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Subnational Investment Climate Assessment 2022: Sweden

Published: November 09, 2022
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Subnational Investment Climate Assessment 2022: Denmark, Finland and Sweden assesses the regulatory environment for businesses and its impact on local entrepreneurs in 6 cities in Denmark (Aalborg, Aarhus, Copenhagen, Kolding, Naestved and Odense), 6 cities in Finland (Helsinki, Mariehamn, Oulu, Tampere, Turku and Vaasa) and 8 cities in Sweden (Gävle, Göteborg, Jönköping, Malmö, Stockholm, Sundsvall, Umeå and Uppsala). The study measures regulations relevant to five stages in the life of a small to medium-size domestic firm: business start-up, building permits, electricity connection and supply, property transfer, and commercial litigation. In each of these areas, the study highlights good practices that can be leveraged to empower local entrepreneurs and firms.

Doing Business in the European Union is a series of subnational studies requested and funded by the European Commission, Directorate-General for Regional and Urban Policy, and produced by the World Bank Group. Previous editions, covering cities from Austria, Belgium, Bulgaria, Croatia, the Czech Republic, Greece, Hungary, Ireland, Italy, the Netherlands, Portugal, Romania, and Slovakia, were released in 2017-2021.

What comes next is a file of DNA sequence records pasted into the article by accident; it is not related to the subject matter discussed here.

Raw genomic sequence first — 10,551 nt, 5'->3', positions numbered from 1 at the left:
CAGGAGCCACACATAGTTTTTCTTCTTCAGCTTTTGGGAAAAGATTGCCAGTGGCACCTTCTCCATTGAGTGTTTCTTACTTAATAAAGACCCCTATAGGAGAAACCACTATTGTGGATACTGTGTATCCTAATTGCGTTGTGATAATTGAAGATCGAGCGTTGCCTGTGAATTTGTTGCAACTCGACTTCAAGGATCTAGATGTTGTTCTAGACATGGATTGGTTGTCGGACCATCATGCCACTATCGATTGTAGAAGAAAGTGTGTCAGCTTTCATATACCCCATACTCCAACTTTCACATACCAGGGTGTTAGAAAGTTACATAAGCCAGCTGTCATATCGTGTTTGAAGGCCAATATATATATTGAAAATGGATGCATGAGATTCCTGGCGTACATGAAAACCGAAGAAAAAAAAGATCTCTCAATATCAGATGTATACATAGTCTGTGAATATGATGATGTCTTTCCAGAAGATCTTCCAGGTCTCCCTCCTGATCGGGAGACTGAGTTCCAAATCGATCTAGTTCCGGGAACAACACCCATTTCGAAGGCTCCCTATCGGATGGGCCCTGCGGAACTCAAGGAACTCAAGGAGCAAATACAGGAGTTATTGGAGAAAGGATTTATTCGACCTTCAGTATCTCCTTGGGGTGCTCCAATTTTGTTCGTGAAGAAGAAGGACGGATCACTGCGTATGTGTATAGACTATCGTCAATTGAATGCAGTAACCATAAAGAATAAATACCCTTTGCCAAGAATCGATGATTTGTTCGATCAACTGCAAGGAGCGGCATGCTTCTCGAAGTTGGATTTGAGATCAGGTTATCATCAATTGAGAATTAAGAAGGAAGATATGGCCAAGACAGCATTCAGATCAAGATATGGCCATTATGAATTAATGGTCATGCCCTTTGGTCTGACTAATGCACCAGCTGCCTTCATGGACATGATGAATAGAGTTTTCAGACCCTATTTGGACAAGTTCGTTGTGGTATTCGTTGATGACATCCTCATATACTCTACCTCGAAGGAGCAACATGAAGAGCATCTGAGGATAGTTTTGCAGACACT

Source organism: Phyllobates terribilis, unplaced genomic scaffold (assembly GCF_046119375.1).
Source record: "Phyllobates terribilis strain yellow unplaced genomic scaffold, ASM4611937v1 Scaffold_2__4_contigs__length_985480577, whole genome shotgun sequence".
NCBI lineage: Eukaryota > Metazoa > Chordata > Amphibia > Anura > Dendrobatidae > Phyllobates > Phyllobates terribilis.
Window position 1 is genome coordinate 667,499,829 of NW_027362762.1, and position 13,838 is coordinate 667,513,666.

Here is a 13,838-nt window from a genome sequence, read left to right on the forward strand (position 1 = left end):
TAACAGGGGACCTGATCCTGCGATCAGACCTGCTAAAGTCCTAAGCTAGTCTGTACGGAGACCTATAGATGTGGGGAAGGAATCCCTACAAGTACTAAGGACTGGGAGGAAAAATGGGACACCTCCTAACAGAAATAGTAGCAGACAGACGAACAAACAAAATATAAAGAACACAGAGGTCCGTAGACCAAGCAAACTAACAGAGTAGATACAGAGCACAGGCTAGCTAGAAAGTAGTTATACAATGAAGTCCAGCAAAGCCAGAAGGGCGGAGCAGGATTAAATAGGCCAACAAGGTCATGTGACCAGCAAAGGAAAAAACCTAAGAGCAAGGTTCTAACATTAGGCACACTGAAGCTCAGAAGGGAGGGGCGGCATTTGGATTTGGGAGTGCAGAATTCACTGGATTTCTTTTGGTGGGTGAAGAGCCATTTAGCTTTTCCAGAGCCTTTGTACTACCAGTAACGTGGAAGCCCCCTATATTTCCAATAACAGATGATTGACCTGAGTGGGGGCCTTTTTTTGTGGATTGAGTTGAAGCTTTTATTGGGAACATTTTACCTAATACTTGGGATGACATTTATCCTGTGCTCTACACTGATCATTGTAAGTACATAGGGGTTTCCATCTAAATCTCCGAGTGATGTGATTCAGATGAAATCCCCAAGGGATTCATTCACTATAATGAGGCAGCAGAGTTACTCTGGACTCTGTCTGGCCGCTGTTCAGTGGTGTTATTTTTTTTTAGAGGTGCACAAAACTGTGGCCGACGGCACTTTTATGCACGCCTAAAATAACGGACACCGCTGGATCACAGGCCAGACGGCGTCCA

Where is it easier to do business in Sweden?

Main findings

  • The Swedish business environment is relatively homogenous across locations, despite subnational differences in three areas. Of the 16 EU member states assessed by this series, Sweden has one of the most homogeneous business environments across locations. Swedish cities have the second-smallest gap between the city with the lowest score and the city with the highest score across the five regulatory areas benchmarked.
  • Where there is variation among locations, smaller cities in Sweden tend to perform better. This is the case when it comes to building permits, electricity connection and supply, and commercial litigation.
  • Swedish cities outperform the EU average on most indicators, yet they lag behind the top EU performers. All Swedish cities outscore the EU average in every area but business start-up, but they have room for improvement to achieve best practices in the European Union. The property transfer area is where the gap between the Swedish cities' performance and the best practice in the EU is narrowest. 
  • Differences in time and cost drive the variations among Swedish cities in building permits, electricity connection, and commercial litigation. The most notable differences are related to the electricity indicator. Getting a commercial electricity connection takes almost two months in Gävle and four months in Stockholm, while the cost to obtain a new electricity connection varies from 25.6% of income per capita in Jönköping to more than four times higher in Stockholm (111.5%).
  • Overall, Umeå and Sundsvall have the fastest turnaround times and are the least expensive cities across the five regulatory areas benchmarked. Aggregating the total time and cost to comply with regulations in all five categories studied reveals that it takes entrepreneurs in Uppsala more than three months longer than their peers in Umeå to comply with bureaucratic requirements, and the cost of compliance in Sundsvall is about one-fourth less than in Stockholm.